All metamaterials are not created equal. A metamaterial is an electromagnetic medium created by a composite of tiny (very subwavelength) constituent structures, put together in such away that longer wavelengths see an "average" material with properties very different from those of the constituents. Usually, the goal is to use resonant effects in the microscopic constituents to make a material that is effectively very different from naturally occuring EM media. But this can be done for many different purposes.
A negative-refractive metamaterial is designed to have an effective "negative" index of refraction, which makes Snell's law (refraction) bend backwards, and can potentially be used for flat-lens near-field imaging, subwavelength imaging (again only in the near field), etcetera. The main practical difficulty here is that the most interesting applications of negative-index materials are in the visible or infrared regime, but negative-index metamaterials rely on metallic constitutents and metals become very lossy at those wavelengths.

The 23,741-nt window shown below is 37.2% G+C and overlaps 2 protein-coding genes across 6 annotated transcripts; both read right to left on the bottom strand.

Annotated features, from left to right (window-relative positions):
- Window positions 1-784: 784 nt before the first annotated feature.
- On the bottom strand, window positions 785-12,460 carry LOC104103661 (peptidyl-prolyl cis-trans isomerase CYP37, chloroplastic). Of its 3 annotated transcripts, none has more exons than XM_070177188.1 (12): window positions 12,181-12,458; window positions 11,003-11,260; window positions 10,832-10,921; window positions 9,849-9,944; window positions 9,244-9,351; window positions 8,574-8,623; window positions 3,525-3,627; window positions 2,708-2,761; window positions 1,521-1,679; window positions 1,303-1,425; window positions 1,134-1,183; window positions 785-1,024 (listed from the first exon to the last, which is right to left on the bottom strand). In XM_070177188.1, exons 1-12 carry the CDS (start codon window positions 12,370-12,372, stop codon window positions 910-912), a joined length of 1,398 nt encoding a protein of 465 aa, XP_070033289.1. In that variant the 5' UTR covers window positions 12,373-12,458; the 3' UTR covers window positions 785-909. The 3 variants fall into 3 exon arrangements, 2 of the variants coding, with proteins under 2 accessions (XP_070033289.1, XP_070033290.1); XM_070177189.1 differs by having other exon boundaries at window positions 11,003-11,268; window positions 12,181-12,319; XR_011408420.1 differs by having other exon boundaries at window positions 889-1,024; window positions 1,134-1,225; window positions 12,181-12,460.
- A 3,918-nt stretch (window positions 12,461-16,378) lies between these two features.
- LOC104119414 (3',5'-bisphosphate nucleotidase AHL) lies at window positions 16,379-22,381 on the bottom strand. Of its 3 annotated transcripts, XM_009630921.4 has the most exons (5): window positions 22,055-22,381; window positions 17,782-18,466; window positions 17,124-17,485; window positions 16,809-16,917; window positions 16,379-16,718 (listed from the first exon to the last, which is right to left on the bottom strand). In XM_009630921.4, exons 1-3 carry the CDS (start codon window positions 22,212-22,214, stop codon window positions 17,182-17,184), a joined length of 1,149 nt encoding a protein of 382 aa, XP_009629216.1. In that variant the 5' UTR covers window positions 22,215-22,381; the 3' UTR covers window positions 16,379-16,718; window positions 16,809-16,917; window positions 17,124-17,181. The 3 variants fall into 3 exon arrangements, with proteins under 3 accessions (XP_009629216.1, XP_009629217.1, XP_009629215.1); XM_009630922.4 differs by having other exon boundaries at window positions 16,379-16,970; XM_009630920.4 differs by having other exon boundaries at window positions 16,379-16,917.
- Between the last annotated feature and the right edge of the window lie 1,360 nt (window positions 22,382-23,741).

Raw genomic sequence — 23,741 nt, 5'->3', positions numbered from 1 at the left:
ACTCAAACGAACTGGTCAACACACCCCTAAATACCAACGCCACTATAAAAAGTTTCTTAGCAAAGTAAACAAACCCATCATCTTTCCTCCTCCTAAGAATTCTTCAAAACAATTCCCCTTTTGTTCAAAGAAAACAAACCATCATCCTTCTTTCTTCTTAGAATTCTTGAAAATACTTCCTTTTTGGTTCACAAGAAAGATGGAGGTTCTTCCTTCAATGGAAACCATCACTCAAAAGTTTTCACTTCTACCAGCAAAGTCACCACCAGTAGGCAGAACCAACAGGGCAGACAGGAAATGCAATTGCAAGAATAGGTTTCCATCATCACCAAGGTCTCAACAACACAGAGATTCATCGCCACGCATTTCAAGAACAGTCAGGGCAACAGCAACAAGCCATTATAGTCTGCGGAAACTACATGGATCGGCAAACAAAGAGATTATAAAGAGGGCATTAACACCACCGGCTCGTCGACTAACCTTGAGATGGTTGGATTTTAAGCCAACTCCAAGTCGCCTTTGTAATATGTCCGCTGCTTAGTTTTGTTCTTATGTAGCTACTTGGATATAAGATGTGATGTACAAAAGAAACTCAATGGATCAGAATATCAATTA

Recent "invisibility" cloak proposals are based on the observation that there is a one-to-one mapping between transforming space to "curve around" the object being cloaked and keeping space the same and transforming the materials. So, if you can make materials with certain properties, they could effectively cloak an object by causing all the light rays to curve around the object just as if space were curved. Although this is mathematically quite beautiful, there are many practical obstacles to making this a reality. The proposal is to make the required materials via metamaterials, but these are NOT negative-index metamaterials. The required materials theoretically tend to require some singularities (points where the index blows up or vanishes), and trying to approximate that in practice inevitably involves losses which spoil the cloaking. In general, the bigger the object to be cloaked compared to the wavelength, the smaller the losses have to be, and the narrower the bandwidth is going to be. When you work out the numbers, you see that this is why all the experimental demonstrations of cloaking have only "cloaked" (reduced the scattering crosssection, but not to zero) objects that were a wavelength or two in diameter. Cloaking macroscopic objects at visible wavelengths is a fantasy because the material requirements are insane. The only remotely practical prospects seem to be cloaking objects on the ground (which makes things technically easier because the coordinate transformations are nonsingular) to long-wavelength radiation, e.g. cloaking something against radio waves.